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We also ask that you: Make non-commercial use of the files We designed Google Book Search for use by individuals, and we request that you use these files for personal, non-commercial purposes. EIU'a Musical union, 248.— Jnllien in Dublin, 250.— Music at Manchester, 261.— Dr. 256.— Tkunburin I, 262.— Music at Manchester, 262.— Music at Coven Uy, 969.— Madame Bishop In Dublin, 278.— Mendelssohn and the Philharmonic, 279.— Letten upon Musical Art, 283.— Jenny Und and Mr. Bunn and Drury Lane, 288.— Glasgow Musical Festival, 288.— Bfadame Bishop in Dublin, 297.— Undadi Chamoual In Dublin, 815.— Jenny Und and Mr. The workmen to him appeared to stop away too late — the labour pieaoribed for the day seemed insufficient to meet his wishes, tie asked after several workiben \ they were engaged, and at their posts Im the course of the day.Refrain from automated querying Do not send automated queries of any sort to Google's system: If you are conducting research on machine translation, optical character recognition or other areas where access to a large amount of text is helpful, please contact us. JOSH Naomlmrff Fellowship ' :'\^ Digitized by Vrr OOQl C INDEX TO VOL. Bano, 826.— Memoir of Mademoise De Alboni, 326.— Vieuxtemps* new Concerto, 327.— Boucher and Beethoven, 827.— Star UIng Information, 829.— Queen's Bench. 830.— Music at Bermuda, 343.— Mademoiselle Denain, 346.— Music in Dublin, 347.— Qriai's Norma, 374.— -Music in Dublin, 377.— Music in Uverpool, 375. But even these are for him not sufficient to carry out his plans with rapidity. Madame Bishop was engaged at a large sum, but the crowded state of the room proved that the managers of the concert did not reckon without their host procuring the assistance of England's greatest singer and greatest artist. If Jenny Lind be desirous of Engli^ public that it is not a flnf^ictal fejeling^ which, keeps her from fp Ifil Uag her first signed contract with Drury-lane Theatre, but that it really arises from her incdmpeteccy to a Cqun^ the' Baglish language, there is a mode of testing her sincerity whkh wefeial sure the Drury-lane lessee would he too glad to adopt. The names of the two artists who havtf signed the document afford no room to doubt of its authefnticity.' A» "Jdstioe io'all parties" ia out motto, we feel it our dtity to give fhe letter fromvthe Pwif and allow our readers to judge for themselves between the contending parties, as to 'which is eensurltble, and wfaidi is rigiit. The fact alone of Madame Bishop's services being ob Uined, speaks loudly in favour of the enterprising spirit of the establishment. Manvers, l Oberoi^ -Raeitatlve, Al liempld move, V Madame Anno Bishop, Catatina, Ah, qtiando f but it ia also on record, that the public resented such flagnat dishonesty. delighted to hear ienny Lind in London, but we do not believe that from her own sense of honour* as well as (rom prudential considerations, she will venture here whilst two contracts are in force against her. While the Moiming Chtoniele asserts that the entire members of the orchestra, with two or three exceptions, have passed over to the Royal Italian Opera at Covent Garden, the Post prjduces a document which contradicts the statement, and, as far as we can see, leaves the writer in the Chronicle no justification for its assertion.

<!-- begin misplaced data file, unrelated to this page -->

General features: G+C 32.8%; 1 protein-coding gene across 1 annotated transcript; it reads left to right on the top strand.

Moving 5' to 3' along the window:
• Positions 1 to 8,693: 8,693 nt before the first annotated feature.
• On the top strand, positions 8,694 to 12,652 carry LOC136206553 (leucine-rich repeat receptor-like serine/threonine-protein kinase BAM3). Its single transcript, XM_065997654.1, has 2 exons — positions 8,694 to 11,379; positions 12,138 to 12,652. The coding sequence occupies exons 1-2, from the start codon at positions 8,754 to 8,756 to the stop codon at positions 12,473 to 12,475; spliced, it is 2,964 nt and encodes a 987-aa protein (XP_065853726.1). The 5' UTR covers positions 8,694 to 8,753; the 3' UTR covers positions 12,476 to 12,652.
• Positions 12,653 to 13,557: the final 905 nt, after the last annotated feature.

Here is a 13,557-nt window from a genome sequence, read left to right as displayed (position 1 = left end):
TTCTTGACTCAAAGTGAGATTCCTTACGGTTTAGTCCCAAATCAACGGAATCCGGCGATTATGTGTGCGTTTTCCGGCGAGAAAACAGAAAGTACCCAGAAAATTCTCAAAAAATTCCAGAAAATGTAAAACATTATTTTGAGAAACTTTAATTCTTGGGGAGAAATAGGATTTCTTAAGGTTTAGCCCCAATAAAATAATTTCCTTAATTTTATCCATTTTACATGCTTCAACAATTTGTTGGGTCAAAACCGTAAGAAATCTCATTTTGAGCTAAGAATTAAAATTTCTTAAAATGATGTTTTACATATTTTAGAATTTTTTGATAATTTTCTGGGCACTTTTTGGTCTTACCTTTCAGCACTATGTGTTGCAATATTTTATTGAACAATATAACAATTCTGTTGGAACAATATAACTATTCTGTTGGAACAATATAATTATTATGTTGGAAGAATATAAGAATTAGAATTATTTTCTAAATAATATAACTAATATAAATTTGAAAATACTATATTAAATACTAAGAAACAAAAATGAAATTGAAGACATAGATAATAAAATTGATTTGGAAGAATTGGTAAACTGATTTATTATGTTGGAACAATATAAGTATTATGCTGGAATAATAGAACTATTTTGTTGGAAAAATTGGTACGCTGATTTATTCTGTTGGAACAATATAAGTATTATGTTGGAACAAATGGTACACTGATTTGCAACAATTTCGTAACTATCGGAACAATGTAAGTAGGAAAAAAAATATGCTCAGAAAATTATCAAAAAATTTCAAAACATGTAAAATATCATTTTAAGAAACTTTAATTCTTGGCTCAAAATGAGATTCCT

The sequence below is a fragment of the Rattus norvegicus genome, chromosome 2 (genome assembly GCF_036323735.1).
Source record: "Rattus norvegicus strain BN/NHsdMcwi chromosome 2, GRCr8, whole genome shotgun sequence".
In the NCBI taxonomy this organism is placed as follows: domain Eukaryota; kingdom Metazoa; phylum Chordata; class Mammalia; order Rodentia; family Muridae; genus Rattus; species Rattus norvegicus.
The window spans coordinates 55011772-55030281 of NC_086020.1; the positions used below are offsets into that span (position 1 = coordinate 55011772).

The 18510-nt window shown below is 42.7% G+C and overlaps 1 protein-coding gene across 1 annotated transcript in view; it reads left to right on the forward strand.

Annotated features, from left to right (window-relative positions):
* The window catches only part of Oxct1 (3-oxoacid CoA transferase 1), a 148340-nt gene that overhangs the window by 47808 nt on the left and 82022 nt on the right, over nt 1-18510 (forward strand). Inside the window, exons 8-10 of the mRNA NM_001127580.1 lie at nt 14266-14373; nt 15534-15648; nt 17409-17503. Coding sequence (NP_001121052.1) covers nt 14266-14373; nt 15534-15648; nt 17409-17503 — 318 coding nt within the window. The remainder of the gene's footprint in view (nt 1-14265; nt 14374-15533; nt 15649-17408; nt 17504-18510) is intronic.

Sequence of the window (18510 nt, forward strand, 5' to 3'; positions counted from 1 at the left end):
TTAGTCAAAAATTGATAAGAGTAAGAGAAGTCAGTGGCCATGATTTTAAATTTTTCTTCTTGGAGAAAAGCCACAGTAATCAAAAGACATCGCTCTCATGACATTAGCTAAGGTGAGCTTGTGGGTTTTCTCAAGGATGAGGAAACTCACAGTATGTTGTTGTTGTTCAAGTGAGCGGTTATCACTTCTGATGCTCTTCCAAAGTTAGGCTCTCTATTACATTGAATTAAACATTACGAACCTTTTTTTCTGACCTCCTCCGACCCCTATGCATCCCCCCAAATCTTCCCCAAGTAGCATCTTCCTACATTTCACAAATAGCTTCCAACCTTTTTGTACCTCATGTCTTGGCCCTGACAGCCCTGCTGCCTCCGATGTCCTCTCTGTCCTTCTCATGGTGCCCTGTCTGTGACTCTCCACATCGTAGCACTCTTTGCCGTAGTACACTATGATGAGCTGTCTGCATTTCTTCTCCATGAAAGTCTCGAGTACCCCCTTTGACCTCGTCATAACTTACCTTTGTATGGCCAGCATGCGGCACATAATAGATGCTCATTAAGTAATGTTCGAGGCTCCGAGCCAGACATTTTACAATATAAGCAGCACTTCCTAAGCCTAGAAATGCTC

Before making any further remarks, we shall append the programme, which ran as fo Qowa:-^ PAKT I. Luiriley as punctual and as honbrable'in'all Ms dealibga towards us, as his predecessors weren-regular,oarselves and twenty' two* others of our collfa^es have never contesaplatedi leaving the theatre, and on no accouotoouldwe ever have thought of engaging in a hostile establishment whilst still in hivservice' In this feeling we are happy to find ourselves associated with so many artists in other departments of the Institution of the highest character and fame. One may easily imagine what deep considerations were,, to persons of limited revenues, the offer of increased pay, with th« prospect of less laboqr (the suppression of ballet bring promised}^ and, still more, the fear thtft po artist not engaging with the hostile, party would be employed as heretofore at the Philharmonic and Ancient Concerts. ;r " We remain, Slr» *' Tour most obedient servants, "' A. It is our opioion that the writer in the CAronte Je coins 4 great many of the ronsical features of that journal oat of his own brain, that he prefers being severe to being logical, and that he would rather be reprehended for hia want of trtitb, than not be praised for tlte discovery of something strange or aew, whier of the orchestra was ever paid less than in former years, and in numerous instances their salaries were increased* whilst under the precet^ direc- tion the disturbances arising from notn^paymeat ' were of the most derogatory andpainfol nature. Tm additional attendance for the peiformaoce of the Stalbat Mater was paid to all who applied^ me the accounts will ahow, although against the tenoor of the. 1 challenge the proof of any artist employed in any depmtaient daring the five years of Mr. Tlie Chronicle^ in another tone, declares that the letter of Mr.Please do not assume that a book's appearance in Google Book Search means it can be used in any manner anywhere in the world. 433.— Piscatory Muaic, 438.— Uigh Hunt, 445— Music at Man- chester, 455.— Yankee Criticisms again, 455.— Jenny Und not at Worcester, 458.— Jenny Lind at Uverpool and Birmingham, 458.— An Analysis of the Human Voice, 459.— Mr. 669.— Jenny Und, 570.— The Gloucester Festival, 573.— Judges' Chambers, 574.— Her Mijesty's Theatre, 586.-^enny Lind, 586.— Giorgio Ronconi, 587.— Music at Margate, 589.— An Analysis of the Human Voicep 590.— Pauline Garcia, 596.— Fanny Elssler and the Pope, 598.— Jules Perrot, 598. The Captain obeerves these impulses of passion, and wishes to prevent unhappy consequences* The plana, which are now carried out, ^^thout regard to moderation, and with a one Ksided impulse he had made on the supposition that all would live quietly and on friendly terms together.Copyright infringement liability can be quite severe. — Jenny Und, 601.— An Analysis of the Human Voice, 603.— The Glou- cester Musical Festival, 614.— Jenny Und, 618.— Ldgh Hunt, 620.— Her Majesty's Theatre. He had effected the sale of the fitrm, the first payment had been made, and Charlotte, as had been arranged, had placed th« money in her fund. 32,— Fe Uz Godtfroid, 82— Memoir of Paleatrina, 47.— Madame Bishop the ]hrovincea, 48.— Music at Manchester, 49.— The Rival in '^•*n Op«'». Harmonisers, 52.— The new Theatre in Leicester .square. " Would it were some other document P' he says to limself ; and yet it is the most beautiful ' assurance that his highest wish is fulfilled.Felix Mendelssohn Bartholdy, 718 — Operetic Sketches, Grisi, 723^— A Religious Festival at Bologna, 726.— Felix Mendelssohn Bartholdy, 732.— Rttlea for Composition, 736.— Worcester Musical Festival, 737. Charlotte keeps Ottilia close to her, watches her more narrowly, and the more sne has become acquainted witti her own heart, the more can she penetrate into the heart of the young girl. It seems to her a providential pieoo of cood fortune that her daughter, Luciana, basso muohdistinguished herself at the school ; for her great auiit, informed of the circumstance, is anxious to take her to herself, and introduce her to the World.